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Hold on to your mats -- yoga may not clear your head (or help your back) any more than ordinary, run-of-the-mill stretching.
A large study funded by the National Institutes of Health's National Center for Complementary and Alternative Medicine set out to determine whether yoga was any better than stretching exercises in treating chronic back pain. (It wasn’t.) But in the process, researchers also found no evidence that yoga provided better mental health benefits.
Past research has shown that yoga helps reduce pain and improve mobility in people who suffer from lower back pain. Up until now, scientists assumed that these benefits came from the combination of stretching and deep relaxation. To test that theory, this study, published in the Archives of Internal Medicine, put 75-minute yoga and stretching classes head to head, and found that both helped lessen symptoms better than standard back pain care, but neither outshined the other.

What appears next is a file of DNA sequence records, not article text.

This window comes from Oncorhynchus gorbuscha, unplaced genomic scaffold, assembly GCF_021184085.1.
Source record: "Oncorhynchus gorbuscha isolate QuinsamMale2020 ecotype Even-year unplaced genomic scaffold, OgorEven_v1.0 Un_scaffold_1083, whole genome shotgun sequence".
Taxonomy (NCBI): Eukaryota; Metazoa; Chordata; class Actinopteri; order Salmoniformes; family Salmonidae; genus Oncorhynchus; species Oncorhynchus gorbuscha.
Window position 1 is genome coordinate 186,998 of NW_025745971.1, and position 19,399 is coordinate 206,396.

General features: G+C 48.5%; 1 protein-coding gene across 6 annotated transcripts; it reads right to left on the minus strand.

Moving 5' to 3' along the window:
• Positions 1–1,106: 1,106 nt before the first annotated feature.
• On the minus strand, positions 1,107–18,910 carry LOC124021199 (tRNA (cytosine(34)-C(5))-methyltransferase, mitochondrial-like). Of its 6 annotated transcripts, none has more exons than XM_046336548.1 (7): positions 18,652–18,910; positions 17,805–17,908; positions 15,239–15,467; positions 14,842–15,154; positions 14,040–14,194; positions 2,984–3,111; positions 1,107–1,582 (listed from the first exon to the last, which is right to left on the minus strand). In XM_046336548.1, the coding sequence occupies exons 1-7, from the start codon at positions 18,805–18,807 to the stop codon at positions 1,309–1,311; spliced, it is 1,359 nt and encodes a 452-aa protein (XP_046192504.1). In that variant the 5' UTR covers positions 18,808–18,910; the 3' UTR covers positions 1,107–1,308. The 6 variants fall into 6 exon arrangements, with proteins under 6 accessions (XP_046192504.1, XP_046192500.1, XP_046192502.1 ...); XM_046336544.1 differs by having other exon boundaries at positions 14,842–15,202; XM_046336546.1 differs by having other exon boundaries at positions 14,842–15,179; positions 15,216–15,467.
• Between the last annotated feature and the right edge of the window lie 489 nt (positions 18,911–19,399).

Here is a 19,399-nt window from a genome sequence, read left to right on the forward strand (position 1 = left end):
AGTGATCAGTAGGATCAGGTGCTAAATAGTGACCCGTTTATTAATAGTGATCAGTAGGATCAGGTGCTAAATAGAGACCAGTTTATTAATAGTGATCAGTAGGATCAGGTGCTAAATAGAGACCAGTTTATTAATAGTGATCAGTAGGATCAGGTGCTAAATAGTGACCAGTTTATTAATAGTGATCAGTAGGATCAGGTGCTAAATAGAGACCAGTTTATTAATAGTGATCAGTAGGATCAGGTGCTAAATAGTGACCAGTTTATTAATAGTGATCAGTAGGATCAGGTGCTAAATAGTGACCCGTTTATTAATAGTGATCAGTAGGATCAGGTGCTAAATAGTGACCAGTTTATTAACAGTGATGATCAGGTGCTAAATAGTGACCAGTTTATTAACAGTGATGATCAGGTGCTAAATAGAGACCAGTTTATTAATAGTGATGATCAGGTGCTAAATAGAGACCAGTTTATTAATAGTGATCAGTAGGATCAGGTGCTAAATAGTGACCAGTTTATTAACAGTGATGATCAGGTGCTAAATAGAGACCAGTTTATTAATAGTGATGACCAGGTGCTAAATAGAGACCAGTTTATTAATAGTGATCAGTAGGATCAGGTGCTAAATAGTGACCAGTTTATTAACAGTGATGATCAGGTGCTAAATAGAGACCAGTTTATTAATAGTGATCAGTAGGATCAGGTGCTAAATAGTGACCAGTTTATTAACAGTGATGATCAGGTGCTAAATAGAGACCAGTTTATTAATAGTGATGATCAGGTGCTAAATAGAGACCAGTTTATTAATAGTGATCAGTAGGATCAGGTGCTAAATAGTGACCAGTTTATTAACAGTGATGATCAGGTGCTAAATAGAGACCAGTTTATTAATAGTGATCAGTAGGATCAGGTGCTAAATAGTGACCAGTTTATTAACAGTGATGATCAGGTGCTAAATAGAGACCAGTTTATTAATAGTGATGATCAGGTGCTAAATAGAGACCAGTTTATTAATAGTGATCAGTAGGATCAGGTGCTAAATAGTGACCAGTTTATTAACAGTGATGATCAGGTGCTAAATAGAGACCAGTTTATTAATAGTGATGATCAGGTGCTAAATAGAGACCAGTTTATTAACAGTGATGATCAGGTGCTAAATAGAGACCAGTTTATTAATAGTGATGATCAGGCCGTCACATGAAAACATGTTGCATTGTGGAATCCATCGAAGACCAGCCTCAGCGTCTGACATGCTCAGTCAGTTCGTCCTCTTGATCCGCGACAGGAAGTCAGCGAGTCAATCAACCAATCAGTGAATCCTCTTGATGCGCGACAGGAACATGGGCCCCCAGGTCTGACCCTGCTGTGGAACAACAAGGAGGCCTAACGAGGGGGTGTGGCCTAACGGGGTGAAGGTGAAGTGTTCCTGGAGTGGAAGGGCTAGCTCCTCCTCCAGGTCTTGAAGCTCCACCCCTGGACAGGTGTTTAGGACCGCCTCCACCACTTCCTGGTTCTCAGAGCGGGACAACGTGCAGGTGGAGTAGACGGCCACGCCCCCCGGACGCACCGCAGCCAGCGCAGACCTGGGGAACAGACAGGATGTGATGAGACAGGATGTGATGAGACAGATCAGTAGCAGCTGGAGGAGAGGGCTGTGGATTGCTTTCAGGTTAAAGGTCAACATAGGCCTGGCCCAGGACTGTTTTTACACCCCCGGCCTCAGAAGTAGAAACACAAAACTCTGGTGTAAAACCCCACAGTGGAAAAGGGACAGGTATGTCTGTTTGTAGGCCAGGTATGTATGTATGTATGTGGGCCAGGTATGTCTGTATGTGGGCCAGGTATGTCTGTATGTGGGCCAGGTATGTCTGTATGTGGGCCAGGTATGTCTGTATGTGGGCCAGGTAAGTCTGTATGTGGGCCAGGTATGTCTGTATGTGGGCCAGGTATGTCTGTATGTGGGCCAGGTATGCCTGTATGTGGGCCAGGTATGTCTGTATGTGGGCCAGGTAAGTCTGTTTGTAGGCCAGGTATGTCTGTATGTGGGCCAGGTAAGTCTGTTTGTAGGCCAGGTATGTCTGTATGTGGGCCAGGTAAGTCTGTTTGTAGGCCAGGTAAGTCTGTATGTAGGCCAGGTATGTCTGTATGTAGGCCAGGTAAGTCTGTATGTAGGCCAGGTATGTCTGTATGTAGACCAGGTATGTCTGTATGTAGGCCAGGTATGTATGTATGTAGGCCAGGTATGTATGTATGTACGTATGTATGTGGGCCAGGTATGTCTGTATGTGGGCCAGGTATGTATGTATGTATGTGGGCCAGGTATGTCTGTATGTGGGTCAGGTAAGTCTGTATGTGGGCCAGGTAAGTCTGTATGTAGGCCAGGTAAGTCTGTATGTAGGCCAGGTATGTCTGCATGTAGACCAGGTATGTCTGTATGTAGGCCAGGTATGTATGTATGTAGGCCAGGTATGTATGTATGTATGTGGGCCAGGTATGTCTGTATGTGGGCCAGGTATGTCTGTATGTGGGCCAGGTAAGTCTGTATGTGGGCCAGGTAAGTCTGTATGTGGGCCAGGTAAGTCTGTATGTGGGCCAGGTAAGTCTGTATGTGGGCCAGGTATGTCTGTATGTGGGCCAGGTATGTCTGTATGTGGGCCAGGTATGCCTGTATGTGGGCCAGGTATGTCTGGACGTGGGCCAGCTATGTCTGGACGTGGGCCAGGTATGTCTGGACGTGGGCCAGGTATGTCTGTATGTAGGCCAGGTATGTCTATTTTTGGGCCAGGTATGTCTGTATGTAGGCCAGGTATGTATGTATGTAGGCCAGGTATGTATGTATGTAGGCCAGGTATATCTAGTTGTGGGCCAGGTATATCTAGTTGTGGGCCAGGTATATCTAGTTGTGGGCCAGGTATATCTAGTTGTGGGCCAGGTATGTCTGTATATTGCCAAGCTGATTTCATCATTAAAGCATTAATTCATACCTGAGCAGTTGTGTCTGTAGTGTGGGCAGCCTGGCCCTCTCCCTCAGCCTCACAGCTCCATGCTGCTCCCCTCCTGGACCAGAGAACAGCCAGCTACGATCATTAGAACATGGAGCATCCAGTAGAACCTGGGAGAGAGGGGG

"We expected back pain to ease more with yoga than with stretching, so our findings surprised us," said study investigator Karen Sherman, Ph.D. M.P.H. in a written statement.
This suggests that the mental benefits derived from yoga come principally from the physical aspects of the exercise, rather than the meditative qualities that yoga is said to have, explained Sherman. “The most straightforward interpretation of our findings would be that yoga's benefits on back function and symptoms were largely due to the stretching and strengthening of muscles."
Granted, the study’s stretching class was more intense than what you might do at the gym or on the living room floor, but volunteers engaged in the experiment began to relax, just as people did in yoga.
That, to me, is great news, because while I enjoy bending over backwards to limber up, all that chanting and belly breathing kind of gets on my nerves. And even though yoga does calm me down and elevate my mood, it has never given me quite the big mental boost that I get from a run. While that doesn’t mean I’m ready to toss in my yoga mat just yet, this study is heartening to those of us who have always just kind of scratched our heads at the practice. If someone doesn’t like yoga, there are plenty of exercises she can do to feel calm and relaxed (like running right on past a yoga studio!).